"As computers take over more and more routine cognitive tasks, that will leave humans doing things that can't be automated," says Thomas Malone, author of "The Future of Work" and a professor at MIT's Sloan School of Management. "These new technologies will give us chances to make ethical and other choices in new ways."
But the technological progression doesn't necessarily mean we'll become more ethical, he adds. "Humans are capable of using automated information technology for unethical purposes."
What is apparent, however, is that the ripple effect of unethical behavior will become more acute.
"As computer systems make our work increasingly interconnected, so the chance for one unethical or incompetent person to do tremendous damage will increase," says David De Long, author of "Lost Knowledge: Confronting the Threat of an Aging Workforce."
He cites the collapse in 1995 of Barings Bank brought about by a single rogue trader in Singapore. Even the cascading power blackouts in the US and Canada in August 2003, while not caused by unethical behavior, came down to split-second decisions by a handful of individuals.
That technological interconnectivity is already increasing the importance of human cooperation.
"Individual discretion mattered very little" in manufacturing companies with huge bureaucracies and elaborate hierarchies, says Joseph Grenny, author of "Crucial Confrontations." Today, "the need for greater integration and cooperation in the workplace means human values become more important because they're the glue of a community."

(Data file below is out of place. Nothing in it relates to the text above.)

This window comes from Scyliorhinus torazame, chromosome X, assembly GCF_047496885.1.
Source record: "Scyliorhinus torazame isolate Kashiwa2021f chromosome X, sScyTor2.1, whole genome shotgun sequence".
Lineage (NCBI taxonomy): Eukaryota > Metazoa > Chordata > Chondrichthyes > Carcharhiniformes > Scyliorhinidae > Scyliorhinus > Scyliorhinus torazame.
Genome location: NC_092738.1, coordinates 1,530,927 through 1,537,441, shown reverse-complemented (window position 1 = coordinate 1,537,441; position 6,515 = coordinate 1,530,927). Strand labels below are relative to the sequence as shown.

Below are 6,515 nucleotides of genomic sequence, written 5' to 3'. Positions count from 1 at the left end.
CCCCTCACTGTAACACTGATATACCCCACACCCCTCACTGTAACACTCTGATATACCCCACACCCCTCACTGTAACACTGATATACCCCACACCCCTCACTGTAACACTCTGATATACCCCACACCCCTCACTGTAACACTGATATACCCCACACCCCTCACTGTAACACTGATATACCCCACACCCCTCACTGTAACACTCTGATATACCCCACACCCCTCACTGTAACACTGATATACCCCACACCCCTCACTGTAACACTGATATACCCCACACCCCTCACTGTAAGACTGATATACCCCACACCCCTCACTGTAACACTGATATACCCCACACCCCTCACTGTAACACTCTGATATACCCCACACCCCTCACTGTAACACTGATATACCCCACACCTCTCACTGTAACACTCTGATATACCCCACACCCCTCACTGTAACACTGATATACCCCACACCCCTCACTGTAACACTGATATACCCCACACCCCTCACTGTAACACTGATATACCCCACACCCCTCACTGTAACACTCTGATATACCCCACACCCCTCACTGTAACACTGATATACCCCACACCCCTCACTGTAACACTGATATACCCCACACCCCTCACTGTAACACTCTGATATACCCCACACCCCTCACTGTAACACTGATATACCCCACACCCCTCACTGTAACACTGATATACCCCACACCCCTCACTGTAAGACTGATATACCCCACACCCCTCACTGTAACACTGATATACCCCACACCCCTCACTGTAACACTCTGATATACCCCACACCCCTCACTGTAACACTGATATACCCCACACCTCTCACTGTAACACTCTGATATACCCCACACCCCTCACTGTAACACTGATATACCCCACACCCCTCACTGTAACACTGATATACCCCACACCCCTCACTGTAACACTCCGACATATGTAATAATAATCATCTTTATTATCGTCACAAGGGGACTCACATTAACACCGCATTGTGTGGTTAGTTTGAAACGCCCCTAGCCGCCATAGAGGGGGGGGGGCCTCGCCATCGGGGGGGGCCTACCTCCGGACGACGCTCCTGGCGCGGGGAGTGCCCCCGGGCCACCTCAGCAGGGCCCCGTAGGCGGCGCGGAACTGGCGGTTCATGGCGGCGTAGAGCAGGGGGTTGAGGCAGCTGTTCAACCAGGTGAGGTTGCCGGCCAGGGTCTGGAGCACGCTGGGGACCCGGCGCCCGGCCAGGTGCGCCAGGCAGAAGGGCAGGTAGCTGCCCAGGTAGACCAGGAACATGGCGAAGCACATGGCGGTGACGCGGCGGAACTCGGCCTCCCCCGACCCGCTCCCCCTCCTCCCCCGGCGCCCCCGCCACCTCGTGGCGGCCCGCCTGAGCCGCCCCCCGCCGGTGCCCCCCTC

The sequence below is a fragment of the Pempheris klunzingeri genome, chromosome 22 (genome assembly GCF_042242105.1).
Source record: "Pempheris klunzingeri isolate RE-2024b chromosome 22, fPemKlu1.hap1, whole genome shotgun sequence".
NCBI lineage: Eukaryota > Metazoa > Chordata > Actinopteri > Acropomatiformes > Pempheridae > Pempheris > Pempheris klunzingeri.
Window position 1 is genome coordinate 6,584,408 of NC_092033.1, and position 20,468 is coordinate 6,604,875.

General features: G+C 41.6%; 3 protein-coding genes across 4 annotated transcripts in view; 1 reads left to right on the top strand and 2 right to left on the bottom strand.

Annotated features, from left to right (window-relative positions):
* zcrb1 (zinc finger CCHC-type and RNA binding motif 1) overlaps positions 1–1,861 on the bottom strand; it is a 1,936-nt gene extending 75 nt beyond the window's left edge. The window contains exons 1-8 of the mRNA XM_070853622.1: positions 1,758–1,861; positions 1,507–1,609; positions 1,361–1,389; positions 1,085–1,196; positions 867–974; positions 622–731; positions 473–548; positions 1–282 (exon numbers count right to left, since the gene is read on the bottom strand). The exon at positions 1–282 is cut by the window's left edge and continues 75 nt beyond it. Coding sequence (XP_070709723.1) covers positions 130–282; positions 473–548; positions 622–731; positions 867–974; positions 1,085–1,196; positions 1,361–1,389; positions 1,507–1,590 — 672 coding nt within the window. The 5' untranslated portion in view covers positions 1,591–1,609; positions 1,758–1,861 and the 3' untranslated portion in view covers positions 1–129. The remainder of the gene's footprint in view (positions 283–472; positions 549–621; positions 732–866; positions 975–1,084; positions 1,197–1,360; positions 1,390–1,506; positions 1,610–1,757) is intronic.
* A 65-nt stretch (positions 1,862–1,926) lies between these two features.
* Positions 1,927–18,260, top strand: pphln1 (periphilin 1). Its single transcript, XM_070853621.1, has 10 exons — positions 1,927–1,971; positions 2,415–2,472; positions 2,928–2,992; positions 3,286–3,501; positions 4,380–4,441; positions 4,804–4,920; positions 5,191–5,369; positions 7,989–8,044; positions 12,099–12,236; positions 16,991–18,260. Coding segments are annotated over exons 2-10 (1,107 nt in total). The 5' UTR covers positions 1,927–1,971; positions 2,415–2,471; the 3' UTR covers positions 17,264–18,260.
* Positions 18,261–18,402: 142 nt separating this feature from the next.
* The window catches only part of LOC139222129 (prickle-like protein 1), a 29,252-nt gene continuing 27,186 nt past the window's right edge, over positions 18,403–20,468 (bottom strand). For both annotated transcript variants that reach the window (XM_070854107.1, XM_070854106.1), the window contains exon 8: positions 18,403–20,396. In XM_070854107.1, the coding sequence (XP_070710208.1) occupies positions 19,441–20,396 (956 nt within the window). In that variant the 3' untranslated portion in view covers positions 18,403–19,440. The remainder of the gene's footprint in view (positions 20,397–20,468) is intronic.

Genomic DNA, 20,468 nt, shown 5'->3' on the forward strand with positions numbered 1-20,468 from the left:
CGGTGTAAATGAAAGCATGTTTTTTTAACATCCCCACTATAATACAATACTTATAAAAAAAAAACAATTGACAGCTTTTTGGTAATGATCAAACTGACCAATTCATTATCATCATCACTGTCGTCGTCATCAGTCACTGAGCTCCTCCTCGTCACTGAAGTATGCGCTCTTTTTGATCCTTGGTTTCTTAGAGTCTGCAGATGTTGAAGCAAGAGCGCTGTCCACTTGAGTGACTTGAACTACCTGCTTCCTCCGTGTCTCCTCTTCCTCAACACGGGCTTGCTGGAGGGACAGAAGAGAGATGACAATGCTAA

Trust is one of those values. Many of the business scandals in the past 10 years - such as Enron, Worldcom, ImClone, and Parmalat - would have been met with a yawn 50 or 100 years ago, Mr. Grenny says.
Today, they're more alarming because trust is at a greater premium.
"We feel so much more vulnerable because we are so much more interdependent," says Grenny. If someone manipulates the markets in Asia, it will have an effect in London, he adds as an example.
The amount of social capital or trust required in the world today for things to continue to function is far greater. As a result, tolerance for ethical lapses is shrinking.
Ethical culture lives or dies every day when someone chooses either to speak up or to remain silent, Grenny asserts. The consequences of not speaking up, however, are now more significant.